Friday, February 29, 2008

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Responding to Foggy Bloggom

In latest issue of The National Interest, I have a small response to David Frum's "Foggy Bloggom" essay (see my initial reaction here) in which point out a few empirical problems with Frum's essay:

In his essay, Frum suggests that bloggers are “pretty much the opposite” of the foreign-policy community, which “insists upon formal credentials, either academic or bureaucratic.” It is puzzling, then, that the first four bloggers quoted in Frum’s essay possess the very credentials that the foreign-policy community extols. Duncan “Atrios” Black holds a PhD in economics from an Ivy League institution. Matthew Yglesias is a Harvard graduate writing for the Atlantic. Steven Clemons is the director of the American Strategy Program at the New America Foundation. Glenn Greenwald is a Salon columnist and a partner in a DC law firm. Pajama-wearing stereotypes to the contrary, most influential bloggers possess the elite credentials necessary to crack the foreign-policy community.
Read he whole thing -- Megan McArdle has a response letter as well.

Publicly defending the credentials of Atrios, Matt Yglesias, Glenn Greenwald and Steve Clemons leaves me in a grumpy mood, so blogging will be light for the rest of the day.

posted by Dan on 02.29.08 at 11:03 AM


From McMegan's

To be sure, George Bush has betrayed conservative principles with his spending plans and has not advanced their agenda very far. But at least he had conservative principles to betray
I've always found this assertion amongst conservatives to be fascinating. Where, I wonder, did they se the conservative principles in George W Bush? Would it be his string of spectacular failures as a businessman which required the repeated bailouts of his daddy's friends? Would it be the time up until his conversion at 40 spent in a drunken, perhaps drug addled haze? Was it in the way he used his daddy's political connections to get out of serving in Vietnam (which he seems to have not bothered to show up, of course).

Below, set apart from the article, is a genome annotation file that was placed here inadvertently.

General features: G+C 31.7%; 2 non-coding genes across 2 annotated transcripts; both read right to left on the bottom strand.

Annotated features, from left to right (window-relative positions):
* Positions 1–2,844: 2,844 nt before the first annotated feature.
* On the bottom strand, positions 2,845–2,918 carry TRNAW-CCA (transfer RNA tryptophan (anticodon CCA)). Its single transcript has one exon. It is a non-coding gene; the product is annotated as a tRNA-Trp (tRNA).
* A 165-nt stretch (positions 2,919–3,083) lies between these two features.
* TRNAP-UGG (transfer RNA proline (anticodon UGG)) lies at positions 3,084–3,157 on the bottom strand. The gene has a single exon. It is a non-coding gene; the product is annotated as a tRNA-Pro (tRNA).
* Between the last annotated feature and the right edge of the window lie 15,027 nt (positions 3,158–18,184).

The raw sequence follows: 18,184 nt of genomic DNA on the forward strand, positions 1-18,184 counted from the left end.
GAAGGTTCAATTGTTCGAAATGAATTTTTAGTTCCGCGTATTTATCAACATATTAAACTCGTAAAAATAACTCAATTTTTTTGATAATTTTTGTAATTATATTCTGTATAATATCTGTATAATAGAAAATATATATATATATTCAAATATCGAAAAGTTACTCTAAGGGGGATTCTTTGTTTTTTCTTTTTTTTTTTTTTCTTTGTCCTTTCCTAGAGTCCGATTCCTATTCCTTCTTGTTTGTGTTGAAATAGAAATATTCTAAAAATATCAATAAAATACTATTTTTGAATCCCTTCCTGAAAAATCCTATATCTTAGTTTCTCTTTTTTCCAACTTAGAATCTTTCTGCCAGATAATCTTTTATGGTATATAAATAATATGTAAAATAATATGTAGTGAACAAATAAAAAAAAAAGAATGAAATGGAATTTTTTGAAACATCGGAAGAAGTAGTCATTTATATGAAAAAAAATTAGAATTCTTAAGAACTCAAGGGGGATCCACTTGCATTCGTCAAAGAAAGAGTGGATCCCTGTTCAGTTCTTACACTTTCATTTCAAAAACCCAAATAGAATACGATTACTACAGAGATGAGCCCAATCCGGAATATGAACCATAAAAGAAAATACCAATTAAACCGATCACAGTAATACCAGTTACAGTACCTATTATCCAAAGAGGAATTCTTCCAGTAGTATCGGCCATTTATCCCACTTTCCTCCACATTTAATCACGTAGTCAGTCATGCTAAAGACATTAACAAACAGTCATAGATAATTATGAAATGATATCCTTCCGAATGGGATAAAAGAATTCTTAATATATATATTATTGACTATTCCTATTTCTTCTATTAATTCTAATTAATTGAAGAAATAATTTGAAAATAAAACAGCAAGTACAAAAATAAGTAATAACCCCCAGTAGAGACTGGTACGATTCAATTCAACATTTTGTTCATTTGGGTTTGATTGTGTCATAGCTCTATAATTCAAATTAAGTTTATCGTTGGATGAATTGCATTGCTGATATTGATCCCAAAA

Guess we'll never know because although conservatives keep telling us that George was once a proud conservative who was poised to competently wage war on both the military and domestic spending front, they never articulate what those principles actually are. Sadly, though, he seems to have lost those principles - what ever they were - in some as yet unexplained tragic accident between the time he was elected and when we rolled into Baghdad in 2003.

Ah, memories.

posted by: Azael on 02.29.08 at 11:03 AM [permalink]

ouch! very nicely put...



"I’ve vigorously debated Greenwald, Yglesias and Black in the blogosphere. In this case, however, I’m not sure the enemy of my enemy is my friend. It’s nice that Frum is trying to referee a debate among those to the left of him. I’d be much more interested, however, in his justification for why the netroots are in error with regard to neoconservatives. Simply put, given the track record of the past half decade, why shouldn’t the former replace the latter at the foreign-policy table?"

posted by: lamont cranston on 02.29.08 at 11:03 AM [permalink]

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